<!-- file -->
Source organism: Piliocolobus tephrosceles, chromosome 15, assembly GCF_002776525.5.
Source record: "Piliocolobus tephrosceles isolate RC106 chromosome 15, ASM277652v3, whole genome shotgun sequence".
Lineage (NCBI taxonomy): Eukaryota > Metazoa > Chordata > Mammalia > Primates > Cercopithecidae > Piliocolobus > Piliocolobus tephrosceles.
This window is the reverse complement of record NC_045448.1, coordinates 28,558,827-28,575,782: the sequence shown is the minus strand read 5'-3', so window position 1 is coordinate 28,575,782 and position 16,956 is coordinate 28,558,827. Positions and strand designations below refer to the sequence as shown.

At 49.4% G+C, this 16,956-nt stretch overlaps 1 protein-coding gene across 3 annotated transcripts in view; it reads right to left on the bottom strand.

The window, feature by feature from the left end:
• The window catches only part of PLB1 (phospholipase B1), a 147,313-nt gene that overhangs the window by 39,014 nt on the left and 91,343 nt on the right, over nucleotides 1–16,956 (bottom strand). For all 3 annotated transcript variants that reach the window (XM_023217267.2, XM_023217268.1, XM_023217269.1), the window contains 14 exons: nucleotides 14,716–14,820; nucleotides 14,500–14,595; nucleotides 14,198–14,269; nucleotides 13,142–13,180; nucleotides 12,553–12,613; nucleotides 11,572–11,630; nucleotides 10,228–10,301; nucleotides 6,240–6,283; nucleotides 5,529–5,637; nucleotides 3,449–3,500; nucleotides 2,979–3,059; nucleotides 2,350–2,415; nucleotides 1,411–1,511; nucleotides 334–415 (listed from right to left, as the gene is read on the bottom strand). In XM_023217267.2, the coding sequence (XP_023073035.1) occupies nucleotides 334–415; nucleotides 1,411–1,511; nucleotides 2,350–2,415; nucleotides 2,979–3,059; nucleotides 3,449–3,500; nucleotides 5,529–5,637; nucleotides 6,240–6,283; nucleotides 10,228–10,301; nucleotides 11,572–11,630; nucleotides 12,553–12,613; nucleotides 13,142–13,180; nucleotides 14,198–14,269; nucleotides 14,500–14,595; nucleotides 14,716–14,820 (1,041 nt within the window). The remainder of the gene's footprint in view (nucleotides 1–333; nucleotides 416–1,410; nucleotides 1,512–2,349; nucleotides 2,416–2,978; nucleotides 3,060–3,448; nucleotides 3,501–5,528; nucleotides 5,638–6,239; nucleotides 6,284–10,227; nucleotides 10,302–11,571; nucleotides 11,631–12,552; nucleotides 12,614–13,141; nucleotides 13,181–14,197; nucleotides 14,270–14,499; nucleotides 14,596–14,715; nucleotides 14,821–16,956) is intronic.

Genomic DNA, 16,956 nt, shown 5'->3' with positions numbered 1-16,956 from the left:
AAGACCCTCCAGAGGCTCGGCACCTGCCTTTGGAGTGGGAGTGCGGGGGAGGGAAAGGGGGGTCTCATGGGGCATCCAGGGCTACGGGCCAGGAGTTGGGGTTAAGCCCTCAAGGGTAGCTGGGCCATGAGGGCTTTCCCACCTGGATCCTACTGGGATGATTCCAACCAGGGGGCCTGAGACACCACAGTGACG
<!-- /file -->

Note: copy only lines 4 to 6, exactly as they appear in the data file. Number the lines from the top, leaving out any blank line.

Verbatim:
This window is the reverse complement of record NC_045448.1, coordinates 28,558,827-28,575,782: the sequence shown is the minus strand read 5'-3', so window position 1 is coordinate 28,575,782 and position 16,956 is coordinate 28,558,827. Positions and strand designations below refer to the sequence as shown.

At 49.4% G+C, this 16,956-nt stretch overlaps 1 protein-coding gene across 3 annotated transcripts in view; it reads right to left on the bottom strand.

The window, feature by feature from the left end: